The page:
Violet Edgar is a Level 2 Magic Judge and American expat living near Stuttgart, Germany. She’s transgender, and credits Magic and Judging with giving her the confidence she needed to come out as such. She is a champion of diversity in Magic, especially for LGBTIQ individuals, and was recently interviewed at Grand Prix Utrecht. More information about her can be seen in that interview here.

       p4d: How did you start playing Magic: The Gathering?

Violet: I first learned about the game from the June ‘95 issue of Computer Gaming World where they were previewing the Microprose game. I instantly knew I needed to try the game, and, a few months later, I discovered a few people in my high school who played. I’ve been hooked ever since!image-1
Which I just realized, was almost exactly 20 years ago. Happy Magicverssary to me!

       p4d: What would you like to see Planeswalkers for Diversity accomplish?

Violet: I think one of the limiting factors to how many people of various minorities attend Magic events is a perceived image of “the average Magic player”. The image of the unkempt, socially awkward Magic player who sneers at women and flips tables has become somehow ingrained in pop culture. And I’d like to see P4D help change that perception.

       p4d: Have you ever struggled during judging with people not taking you serious because of being a woman or because of being trans?

Violet: I can’t say I have, at least not yet. People in the communities I’ve judged in so far have been, on the whole, friendly and respectful. I’ll be interested to see if I have any issues with that in the future as I judge more events, especially GPs, where people from different cultures might have different attitudes toward LGBTIQ folks.


       p4d: How do you think the Magic community could become more open to new and diverse players?

Violet: I feel that there are three big factors that are keeping Magic from being as diverse as it could be: There are systemic biases keeping minorities out of the game, there is a lack of representation of minorities in the public face of the game, and there are hostile environments that sadly persist in a lot of places the game is played. The first problem is a social one, one that we can all individually do our part to fight against. While we can do our part to improve visibility by being present at events and holding P4D events at our local stores, the big picture is only going to change with the support of Wizards and the bigger sites and TOs – which is, thankfully, already starting to happen.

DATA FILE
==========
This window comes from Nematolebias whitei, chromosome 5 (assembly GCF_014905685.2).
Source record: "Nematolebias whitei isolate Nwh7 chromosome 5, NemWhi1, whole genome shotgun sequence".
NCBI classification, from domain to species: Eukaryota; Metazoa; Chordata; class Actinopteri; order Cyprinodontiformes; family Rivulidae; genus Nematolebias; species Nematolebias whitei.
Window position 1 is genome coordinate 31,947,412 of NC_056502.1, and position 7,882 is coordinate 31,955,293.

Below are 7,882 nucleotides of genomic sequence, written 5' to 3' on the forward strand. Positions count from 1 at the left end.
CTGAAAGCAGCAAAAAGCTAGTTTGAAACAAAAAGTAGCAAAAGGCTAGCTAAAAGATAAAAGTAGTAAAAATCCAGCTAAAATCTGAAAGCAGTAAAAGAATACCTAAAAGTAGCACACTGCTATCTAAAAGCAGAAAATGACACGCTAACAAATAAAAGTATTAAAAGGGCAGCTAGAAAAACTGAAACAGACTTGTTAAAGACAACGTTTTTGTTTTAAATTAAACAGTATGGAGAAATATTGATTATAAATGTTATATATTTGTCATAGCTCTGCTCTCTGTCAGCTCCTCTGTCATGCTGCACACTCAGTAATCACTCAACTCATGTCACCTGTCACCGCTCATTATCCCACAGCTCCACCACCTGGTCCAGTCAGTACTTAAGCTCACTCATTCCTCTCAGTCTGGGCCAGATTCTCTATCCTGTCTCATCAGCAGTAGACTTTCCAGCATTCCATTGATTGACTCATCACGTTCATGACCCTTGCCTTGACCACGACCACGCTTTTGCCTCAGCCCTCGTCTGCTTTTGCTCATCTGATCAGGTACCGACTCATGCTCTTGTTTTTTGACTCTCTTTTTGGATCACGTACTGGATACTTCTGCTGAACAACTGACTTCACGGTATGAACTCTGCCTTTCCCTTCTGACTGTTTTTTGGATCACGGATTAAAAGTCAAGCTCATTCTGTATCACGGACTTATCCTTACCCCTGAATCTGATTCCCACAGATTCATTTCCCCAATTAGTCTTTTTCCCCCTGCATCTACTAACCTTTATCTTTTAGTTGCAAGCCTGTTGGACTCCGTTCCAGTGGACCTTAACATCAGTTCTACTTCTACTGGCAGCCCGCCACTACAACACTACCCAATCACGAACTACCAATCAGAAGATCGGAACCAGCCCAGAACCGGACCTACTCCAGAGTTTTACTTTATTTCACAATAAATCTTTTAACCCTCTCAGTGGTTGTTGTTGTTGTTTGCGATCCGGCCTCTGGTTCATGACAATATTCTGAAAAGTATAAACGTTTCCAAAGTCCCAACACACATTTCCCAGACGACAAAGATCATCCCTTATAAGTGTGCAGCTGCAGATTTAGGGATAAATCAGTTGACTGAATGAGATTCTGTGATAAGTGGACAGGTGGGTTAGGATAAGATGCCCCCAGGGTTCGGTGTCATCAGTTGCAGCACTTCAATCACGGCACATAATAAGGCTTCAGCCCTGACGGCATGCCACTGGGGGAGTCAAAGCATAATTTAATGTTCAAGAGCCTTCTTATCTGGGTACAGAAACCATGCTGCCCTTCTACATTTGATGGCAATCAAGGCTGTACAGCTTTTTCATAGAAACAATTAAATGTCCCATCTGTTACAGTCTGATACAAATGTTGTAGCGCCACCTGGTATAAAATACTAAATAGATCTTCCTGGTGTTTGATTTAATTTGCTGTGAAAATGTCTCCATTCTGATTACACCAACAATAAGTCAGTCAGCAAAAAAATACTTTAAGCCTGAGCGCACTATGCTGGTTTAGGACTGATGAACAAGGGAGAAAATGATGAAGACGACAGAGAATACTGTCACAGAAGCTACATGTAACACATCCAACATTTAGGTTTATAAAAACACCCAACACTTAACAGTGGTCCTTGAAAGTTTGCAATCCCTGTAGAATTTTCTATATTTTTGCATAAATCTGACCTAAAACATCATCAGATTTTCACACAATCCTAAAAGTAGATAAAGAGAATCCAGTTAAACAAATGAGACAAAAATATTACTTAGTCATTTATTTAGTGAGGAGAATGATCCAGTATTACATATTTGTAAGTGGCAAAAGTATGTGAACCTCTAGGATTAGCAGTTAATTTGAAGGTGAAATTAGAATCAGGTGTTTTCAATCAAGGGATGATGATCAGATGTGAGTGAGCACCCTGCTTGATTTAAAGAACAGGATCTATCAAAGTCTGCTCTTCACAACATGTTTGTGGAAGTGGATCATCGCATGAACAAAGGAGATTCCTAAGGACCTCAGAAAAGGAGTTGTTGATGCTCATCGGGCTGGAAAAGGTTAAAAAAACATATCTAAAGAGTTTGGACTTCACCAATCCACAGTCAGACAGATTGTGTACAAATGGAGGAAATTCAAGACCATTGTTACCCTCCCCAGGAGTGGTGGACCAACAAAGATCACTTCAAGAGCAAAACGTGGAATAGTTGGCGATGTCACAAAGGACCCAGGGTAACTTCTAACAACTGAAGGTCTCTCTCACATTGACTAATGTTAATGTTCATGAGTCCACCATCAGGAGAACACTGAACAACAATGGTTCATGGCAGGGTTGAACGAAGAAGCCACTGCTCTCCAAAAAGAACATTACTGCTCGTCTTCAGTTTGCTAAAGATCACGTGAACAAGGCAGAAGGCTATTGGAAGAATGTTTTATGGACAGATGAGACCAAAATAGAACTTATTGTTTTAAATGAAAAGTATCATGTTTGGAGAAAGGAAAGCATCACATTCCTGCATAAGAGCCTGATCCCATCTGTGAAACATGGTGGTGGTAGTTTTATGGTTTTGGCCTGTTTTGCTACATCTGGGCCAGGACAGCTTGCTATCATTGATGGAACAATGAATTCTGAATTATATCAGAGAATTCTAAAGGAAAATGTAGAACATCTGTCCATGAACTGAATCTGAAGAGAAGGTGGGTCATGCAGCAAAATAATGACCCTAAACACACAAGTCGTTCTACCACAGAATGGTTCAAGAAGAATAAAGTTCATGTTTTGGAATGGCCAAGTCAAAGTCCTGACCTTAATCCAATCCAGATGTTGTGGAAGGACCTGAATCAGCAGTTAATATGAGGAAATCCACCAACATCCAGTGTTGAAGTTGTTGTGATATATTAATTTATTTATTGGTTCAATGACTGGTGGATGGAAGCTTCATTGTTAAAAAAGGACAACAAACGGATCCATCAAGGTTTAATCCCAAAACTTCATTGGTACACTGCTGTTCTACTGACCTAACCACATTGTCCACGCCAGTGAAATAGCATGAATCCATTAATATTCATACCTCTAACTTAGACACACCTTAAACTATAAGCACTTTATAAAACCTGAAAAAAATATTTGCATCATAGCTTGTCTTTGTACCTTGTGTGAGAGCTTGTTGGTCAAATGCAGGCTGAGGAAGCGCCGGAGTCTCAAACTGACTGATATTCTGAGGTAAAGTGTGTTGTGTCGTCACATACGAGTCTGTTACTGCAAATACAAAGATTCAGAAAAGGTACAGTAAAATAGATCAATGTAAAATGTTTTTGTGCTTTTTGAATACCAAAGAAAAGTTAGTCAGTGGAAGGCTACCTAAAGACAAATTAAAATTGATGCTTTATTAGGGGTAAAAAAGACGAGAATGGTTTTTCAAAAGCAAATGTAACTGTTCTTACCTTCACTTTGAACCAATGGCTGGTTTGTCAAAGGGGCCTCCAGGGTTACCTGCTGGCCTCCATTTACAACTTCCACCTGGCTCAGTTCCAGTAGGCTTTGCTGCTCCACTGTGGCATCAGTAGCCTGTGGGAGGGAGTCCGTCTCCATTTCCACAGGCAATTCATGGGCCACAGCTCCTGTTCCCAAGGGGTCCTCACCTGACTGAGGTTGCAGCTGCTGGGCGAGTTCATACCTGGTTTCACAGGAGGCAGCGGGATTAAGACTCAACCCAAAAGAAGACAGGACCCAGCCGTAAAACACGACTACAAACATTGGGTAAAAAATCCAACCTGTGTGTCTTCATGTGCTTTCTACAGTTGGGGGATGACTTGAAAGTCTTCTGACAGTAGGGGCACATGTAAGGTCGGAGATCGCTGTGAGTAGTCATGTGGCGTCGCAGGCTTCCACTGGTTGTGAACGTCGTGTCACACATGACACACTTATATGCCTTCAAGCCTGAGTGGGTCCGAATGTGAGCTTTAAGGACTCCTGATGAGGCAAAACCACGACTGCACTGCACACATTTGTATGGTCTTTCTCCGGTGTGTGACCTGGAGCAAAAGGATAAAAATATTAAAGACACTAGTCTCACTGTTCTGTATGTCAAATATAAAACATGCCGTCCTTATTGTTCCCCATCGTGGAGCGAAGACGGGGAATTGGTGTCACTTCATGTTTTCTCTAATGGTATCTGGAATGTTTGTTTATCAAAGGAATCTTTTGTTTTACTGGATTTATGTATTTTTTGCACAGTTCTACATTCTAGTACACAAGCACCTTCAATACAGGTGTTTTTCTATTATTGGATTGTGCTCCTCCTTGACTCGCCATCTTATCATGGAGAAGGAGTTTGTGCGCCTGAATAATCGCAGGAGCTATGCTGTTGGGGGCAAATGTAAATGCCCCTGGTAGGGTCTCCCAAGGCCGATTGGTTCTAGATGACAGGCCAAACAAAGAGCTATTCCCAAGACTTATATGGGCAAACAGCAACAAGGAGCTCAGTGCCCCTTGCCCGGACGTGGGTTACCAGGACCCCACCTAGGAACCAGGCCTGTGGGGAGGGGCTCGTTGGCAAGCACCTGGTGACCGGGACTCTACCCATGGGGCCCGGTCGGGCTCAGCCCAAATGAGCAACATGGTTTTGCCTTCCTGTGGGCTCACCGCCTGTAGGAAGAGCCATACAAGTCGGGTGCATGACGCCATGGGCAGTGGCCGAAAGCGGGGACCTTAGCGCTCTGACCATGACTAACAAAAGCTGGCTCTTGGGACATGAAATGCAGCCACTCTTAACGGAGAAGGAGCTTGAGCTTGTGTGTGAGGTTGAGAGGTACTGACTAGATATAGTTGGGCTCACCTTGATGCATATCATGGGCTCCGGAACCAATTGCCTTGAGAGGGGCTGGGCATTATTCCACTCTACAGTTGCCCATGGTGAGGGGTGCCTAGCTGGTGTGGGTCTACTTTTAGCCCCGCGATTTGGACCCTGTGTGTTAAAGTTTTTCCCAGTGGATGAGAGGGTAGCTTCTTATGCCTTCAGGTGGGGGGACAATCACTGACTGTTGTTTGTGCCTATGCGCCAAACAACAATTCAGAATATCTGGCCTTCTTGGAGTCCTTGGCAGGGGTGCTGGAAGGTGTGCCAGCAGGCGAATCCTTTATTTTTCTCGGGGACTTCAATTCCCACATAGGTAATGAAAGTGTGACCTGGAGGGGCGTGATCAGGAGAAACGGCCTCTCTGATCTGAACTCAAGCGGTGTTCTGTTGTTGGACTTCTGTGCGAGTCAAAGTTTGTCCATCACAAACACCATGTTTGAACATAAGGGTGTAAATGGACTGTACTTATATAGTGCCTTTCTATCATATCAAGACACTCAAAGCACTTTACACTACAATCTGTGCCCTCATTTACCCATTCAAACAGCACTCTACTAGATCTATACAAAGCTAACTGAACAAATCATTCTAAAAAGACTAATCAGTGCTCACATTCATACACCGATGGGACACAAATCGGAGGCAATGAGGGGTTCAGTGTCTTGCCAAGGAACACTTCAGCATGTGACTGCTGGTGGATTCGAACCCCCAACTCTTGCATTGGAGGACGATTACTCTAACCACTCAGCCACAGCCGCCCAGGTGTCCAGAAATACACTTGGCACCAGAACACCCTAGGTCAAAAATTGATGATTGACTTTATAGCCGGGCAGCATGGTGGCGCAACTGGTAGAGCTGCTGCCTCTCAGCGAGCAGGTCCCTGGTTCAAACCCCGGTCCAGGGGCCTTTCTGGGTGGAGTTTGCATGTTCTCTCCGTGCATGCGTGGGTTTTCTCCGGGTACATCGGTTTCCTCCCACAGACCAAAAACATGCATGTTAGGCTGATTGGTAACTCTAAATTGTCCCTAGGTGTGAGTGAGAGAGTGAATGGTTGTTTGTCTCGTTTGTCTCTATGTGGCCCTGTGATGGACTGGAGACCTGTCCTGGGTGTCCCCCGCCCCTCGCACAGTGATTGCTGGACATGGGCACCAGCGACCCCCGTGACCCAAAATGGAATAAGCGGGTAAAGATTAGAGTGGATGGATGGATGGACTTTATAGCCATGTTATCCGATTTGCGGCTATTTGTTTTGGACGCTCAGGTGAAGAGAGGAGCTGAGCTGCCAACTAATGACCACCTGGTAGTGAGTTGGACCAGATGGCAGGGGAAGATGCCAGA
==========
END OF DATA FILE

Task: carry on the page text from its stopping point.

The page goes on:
The third, though, is something that the P4D and the community at large can actually change, and should work hard to. Look at their own behaviours, the spaces they play in, the way they treat players of minorities, whether intentionally or not. A little bit of self-reflection can really effect a lot of good, and I encourage as many people in the community as possible to do just that.


       p4d: Do you think that Magic could become for others what it was for you and help them find their inner strength they may need, whether it be for their sexuality, gender identity, or even things as simple as dealing with their anxiety?

Violet: I absolutely think it can! Magic is many things to many people, but for a lot of folks it’s very much a way to express themselves, to meet other people in a friendly, safe environment. I’ve heard countless stories of people who have overcome shyness and social anxiety, depression, family issues, and many more personal obstacles thanks to the game and the community that surrounds it. I hope more people can find their inner strength, their voice, as a result of playing the game, and I try to do my best to show people that that is possible.

p4d: Where can people find you online?

Violet: I have a blog at, I also tweet @MTGViolet, and I can be contacted through the p4d Facebook group. If you’re a judge, you can also reach me through JudgeApps, and, if you’re not a judge, you can get in touch with me and I can help you change that.